Forrest: My cast mates were so damn funny, in the early rehearsals I would miss my lines because I’d just get caught up laughing and watching them!

Did you gain any insight or learn anything new while working on this show?
Lauren: Talking in a Southern accent came very naturally, even though I had never performed with the accent before. Playing a dumb character takes a smart and clever actor!

What was it like working with Randomly Specific Theatre?
Lauren: Larry Phillips is an experienced writer who writes truly original scripts. Full of comedy and heart.

Tiffany: This cast was a hoot to share the stage with! Always bringing in ideas, listening, and willing to adapt and just play.

Sarah: Everyone treated their character and the show with so much respect throughout the process, and everyone was so funny!

Forrest: Developing lasting quality relationships was the best part of work with this company.

Why is the Ensemble of Plan G so awesome?
Larry:  A lovely group of people both inside and outside of the process.

Forrest: I genuinely believe my cast mates deserve this award and I am lucky to have worked with them. This show itself deserves another run, in a larger spotlight, truth be told.

What does this nomination mean to you?

Lauren: The world! This was my first play in NYC (outside of my acting school). Such an honor!!

Tiffany: I was so proud of this cast and crew that receiving a nomination for ensemble work is just so exciting! We worked hard and had so much fun making this piece of theatre, the nomination truly touching.

Sarah: Lately, I'm trying to lean into making theatre I like, so it always means a lot when other people like it, too.

Larry: An Ensemble nomination means everything clicked. The Director and producer's work in casting. The writers vision as the play. And obviously the actors sold the story. I love ensemble comedies, this means we did something right.

Forrest: It’s like a little dose of chicken soup for the actor’s soul to find out months later that all the hard work we put in didn’t go unnoticed.




Saturday, August 17, 2019

MEET THE 2019 NOMINEES: A Midsummer Night's Dream

A Midsummer Night's Dream
By William Shakespeare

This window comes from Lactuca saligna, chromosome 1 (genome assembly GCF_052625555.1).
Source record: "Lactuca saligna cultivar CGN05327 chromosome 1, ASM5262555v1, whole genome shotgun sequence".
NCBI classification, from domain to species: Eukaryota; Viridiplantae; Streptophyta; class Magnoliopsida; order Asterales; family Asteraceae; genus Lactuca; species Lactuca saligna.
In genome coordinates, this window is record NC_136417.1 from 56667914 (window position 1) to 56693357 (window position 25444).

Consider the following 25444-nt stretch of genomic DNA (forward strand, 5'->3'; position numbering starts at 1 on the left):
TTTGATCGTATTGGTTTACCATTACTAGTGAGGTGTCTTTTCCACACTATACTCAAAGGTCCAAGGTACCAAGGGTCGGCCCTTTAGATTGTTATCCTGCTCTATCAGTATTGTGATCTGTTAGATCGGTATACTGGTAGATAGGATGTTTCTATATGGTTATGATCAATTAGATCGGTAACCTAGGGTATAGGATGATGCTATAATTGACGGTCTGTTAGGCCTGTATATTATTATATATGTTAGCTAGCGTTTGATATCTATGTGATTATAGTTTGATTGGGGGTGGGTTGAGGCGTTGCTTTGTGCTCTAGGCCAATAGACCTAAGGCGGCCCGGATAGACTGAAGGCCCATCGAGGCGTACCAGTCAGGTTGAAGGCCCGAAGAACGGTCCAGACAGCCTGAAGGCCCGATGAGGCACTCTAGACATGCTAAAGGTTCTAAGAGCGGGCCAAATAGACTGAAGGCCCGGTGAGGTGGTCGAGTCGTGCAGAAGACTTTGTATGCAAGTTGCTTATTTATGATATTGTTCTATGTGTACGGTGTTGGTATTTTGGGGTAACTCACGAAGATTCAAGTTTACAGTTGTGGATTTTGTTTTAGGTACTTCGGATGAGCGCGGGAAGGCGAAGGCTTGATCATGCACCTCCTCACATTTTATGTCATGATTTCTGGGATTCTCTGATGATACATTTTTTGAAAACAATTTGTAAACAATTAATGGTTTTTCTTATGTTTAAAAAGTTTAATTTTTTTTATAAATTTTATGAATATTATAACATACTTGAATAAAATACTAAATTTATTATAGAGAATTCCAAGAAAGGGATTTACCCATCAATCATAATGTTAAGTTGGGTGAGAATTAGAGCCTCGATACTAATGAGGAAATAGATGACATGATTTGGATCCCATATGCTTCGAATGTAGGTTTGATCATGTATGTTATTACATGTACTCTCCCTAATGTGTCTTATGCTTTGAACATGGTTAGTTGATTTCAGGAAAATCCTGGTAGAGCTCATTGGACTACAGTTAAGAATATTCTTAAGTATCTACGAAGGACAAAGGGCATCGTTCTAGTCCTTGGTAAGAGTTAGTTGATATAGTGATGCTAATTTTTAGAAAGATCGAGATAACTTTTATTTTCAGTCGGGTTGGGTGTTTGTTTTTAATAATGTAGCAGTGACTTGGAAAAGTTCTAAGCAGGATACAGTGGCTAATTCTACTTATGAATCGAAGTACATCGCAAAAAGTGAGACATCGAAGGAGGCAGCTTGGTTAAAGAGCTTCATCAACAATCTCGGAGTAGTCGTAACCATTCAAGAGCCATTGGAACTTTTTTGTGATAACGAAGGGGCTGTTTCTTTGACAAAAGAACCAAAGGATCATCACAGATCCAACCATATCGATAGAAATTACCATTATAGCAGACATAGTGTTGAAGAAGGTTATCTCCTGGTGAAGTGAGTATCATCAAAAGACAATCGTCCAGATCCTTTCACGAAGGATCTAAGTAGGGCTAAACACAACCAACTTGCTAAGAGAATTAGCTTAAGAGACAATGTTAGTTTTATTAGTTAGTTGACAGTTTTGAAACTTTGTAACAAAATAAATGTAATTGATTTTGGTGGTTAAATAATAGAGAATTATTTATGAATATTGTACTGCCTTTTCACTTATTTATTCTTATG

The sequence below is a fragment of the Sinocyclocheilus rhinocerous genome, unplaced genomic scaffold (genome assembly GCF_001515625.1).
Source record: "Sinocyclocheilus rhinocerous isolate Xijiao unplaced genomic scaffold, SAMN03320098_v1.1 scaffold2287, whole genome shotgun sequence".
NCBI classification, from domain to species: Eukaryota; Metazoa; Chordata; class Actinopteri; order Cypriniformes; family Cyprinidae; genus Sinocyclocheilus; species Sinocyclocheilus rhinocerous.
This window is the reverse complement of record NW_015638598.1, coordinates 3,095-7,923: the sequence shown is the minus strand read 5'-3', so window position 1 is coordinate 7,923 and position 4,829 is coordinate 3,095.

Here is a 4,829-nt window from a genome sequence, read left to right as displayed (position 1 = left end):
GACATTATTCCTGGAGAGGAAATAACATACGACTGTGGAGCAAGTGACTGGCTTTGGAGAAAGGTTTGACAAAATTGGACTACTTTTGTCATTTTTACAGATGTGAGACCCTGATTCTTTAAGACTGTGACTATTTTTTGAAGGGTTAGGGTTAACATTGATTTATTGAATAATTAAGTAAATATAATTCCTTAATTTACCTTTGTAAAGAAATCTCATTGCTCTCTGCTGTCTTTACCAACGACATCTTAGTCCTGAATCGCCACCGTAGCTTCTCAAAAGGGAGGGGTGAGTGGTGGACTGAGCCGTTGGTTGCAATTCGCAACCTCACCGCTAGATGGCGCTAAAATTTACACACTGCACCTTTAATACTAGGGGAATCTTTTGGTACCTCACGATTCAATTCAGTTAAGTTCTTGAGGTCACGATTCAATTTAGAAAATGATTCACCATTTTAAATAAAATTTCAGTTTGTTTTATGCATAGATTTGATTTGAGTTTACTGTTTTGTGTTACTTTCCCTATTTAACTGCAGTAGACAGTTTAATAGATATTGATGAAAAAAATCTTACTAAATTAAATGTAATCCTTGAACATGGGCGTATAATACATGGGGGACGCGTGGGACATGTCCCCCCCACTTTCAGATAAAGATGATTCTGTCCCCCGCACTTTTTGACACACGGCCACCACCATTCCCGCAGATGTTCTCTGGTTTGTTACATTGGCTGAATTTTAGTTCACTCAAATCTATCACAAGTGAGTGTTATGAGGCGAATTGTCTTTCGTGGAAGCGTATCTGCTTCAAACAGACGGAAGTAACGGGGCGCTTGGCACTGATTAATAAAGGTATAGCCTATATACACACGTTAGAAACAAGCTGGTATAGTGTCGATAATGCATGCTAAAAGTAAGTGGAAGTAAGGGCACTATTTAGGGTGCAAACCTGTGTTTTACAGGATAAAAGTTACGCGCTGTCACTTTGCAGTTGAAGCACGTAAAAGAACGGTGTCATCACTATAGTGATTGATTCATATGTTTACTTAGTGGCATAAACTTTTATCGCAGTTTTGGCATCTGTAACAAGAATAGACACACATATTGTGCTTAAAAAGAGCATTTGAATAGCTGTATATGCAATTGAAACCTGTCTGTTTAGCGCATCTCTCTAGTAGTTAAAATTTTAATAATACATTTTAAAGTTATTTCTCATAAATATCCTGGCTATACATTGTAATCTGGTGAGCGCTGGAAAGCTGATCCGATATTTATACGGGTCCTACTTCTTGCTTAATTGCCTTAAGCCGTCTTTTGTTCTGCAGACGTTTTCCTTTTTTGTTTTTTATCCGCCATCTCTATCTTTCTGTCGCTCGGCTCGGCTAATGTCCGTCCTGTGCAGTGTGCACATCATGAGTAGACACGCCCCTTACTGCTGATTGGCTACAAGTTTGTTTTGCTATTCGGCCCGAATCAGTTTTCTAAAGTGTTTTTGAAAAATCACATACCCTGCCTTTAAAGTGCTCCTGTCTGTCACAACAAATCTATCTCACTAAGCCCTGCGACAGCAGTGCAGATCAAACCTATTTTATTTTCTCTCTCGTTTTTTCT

Directed by Jonathan Hopkins
Presented by Smith Street Stage

NOMINATED FOR: Outstanding Original Music - Joe Jung

Joe Jung

What attracted you to working on this project?
I've been a big fan of Smith Street Stage since its founding. I acted in their previous production of The Tempest and jump at any chance to work with them in whatever capacity I am able.


What was your favorite part of working on this production? And why?
SSS is all about collaboration and creativity, as well as treating the plays of Shakespeare with the respect and energy that is required of them. Music is a big part of ...Dream, so to be so intimately involved with how music influences the world of the play was incredibly fulfilling.


What was the most challenging part of working on this production? And why?
Live music in an outdoor space is always tricky. How can the actors be heard when an ice cream truck is blaring right down the road? What kind of music can evoke a courtly or mystical environment in the middle of a city park? How can we use the environment we have to inform the music and vice versa? These questions led to a lot of really creative conversations.





What do you want the audience to come away with after watching your production?
Taking a cab, loaded with weird musical instruments, into Manhattan on a weekend morning for our first music rehearsal, getting stuck in a traffic jam, then walking a few blocks loaded down with guitars, amps, a cajon, a few crowbars, and a bunch of other bells and whistles will always be etched in my mind. But getting into the room and asking the cast what they play, what they would be willing to bang on - challenging "non-singers" to sing, and "non-musicians" to play - is always a joy. Likewise, we found a great way to mix electric and acoustic music to the mix, to define the human world with acoustic sounds and the fairy world with more electric music was a nice little shift.


What is the best thing about working with this company and/or these artists?

Trust. Jonathan and Beth Ann are incredibly trusting producers. The cast was trusting in my notion that they all could contribute to the soundscape. And I trusted everyone involved to execute what ended up being the music for the show. When a trusting environment is established, lovely art is made.




Did you learn anything or discover anything new while working on this project? If so, what?
Music and theatre go hand in hand, always. They are best friends. They tell each other secrets and bring out the best in each other.


What does this nomination mean to you?
It always means a lot to be acknowledged by your peers and the audiences you serve.